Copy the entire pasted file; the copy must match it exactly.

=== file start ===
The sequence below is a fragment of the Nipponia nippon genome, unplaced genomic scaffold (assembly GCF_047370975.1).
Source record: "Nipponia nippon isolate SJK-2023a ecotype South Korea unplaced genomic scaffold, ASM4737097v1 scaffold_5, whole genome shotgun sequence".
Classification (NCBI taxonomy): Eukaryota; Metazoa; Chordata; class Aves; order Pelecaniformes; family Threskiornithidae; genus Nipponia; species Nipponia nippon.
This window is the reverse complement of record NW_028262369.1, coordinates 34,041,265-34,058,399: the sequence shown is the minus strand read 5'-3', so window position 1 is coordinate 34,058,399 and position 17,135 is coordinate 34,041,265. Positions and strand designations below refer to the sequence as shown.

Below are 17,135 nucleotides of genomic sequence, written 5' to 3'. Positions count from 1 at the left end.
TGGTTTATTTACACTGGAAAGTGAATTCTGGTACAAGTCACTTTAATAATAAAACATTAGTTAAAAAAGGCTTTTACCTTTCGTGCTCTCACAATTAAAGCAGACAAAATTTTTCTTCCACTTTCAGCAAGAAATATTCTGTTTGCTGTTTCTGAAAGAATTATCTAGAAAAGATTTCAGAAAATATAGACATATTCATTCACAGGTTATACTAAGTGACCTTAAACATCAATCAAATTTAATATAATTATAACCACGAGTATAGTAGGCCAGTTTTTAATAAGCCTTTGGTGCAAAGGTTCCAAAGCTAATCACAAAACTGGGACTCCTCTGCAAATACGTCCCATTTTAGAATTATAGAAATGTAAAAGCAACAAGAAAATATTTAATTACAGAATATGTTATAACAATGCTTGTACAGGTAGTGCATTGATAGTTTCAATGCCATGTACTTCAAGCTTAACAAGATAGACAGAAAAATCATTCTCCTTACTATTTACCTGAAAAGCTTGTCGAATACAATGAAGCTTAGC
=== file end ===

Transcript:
The sequence below is a fragment of the Nipponia nippon genome, unplaced genomic scaffold (assembly GCF_047370975.1).
Source record: "Nipponia nippon isolate SJK-2023a ecotype South Korea unplaced genomic scaffold, ASM4737097v1 scaffold_5, whole genome shotgun sequence".
Classification (NCBI taxonomy): Eukaryota; Metazoa; Chordata; class Aves; order Pelecaniformes; family Threskiornithidae; genus Nipponia; species Nipponia nippon.
This window is the reverse complement of record NW_028262369.1, coordinates 34,041,265-34,058,399: the sequence shown is the minus strand read 5'-3', so window position 1 is coordinate 34,058,399 and position 17,135 is coordinate 34,041,265. Positions and strand designations below refer to the sequence as shown.

Below are 17,135 nucleotides of genomic sequence, written 5' to 3'. Positions count from 1 at the left end.
TGGTTTATTTACACTGGAAAGTGAATTCTGGTACAAGTCACTTTAATAATAAAACATTAGTTAAAAAAGGCTTTTACCTTTCGTGCTCTCACAATTAAAGCAGACAAAATTTTTCTTCCACTTTCAGCAAGAAATATTCTGTTTGCTGTTTCTGAAAGAATTATCTAGAAAAGATTTCAGAAAATATAGACATATTCATTCACAGGTTATACTAAGTGACCTTAAACATCAATCAAATTTAATATAATTATAACCACGAGTATAGTAGGCCAGTTTTTAATAAGCCTTTGGTGCAAAGGTTCCAAAGCTAATCACAAAACTGGGACTCCTCTGCAAATACGTCCCATTTTAGAATTATAGAAATGTAAAAGCAACAAGAAAATATTTAATTACAGAATATGTTATAACAATGCTTGTACAGGTAGTGCATTGATAGTTTCAATGCCATGTACTTCAAGCTTAACAAGATAGACAGAAAAATCATTCTCCTTACTATTTACCTGAAAAGCTTGTCGAATACAATGAAGCTTAGC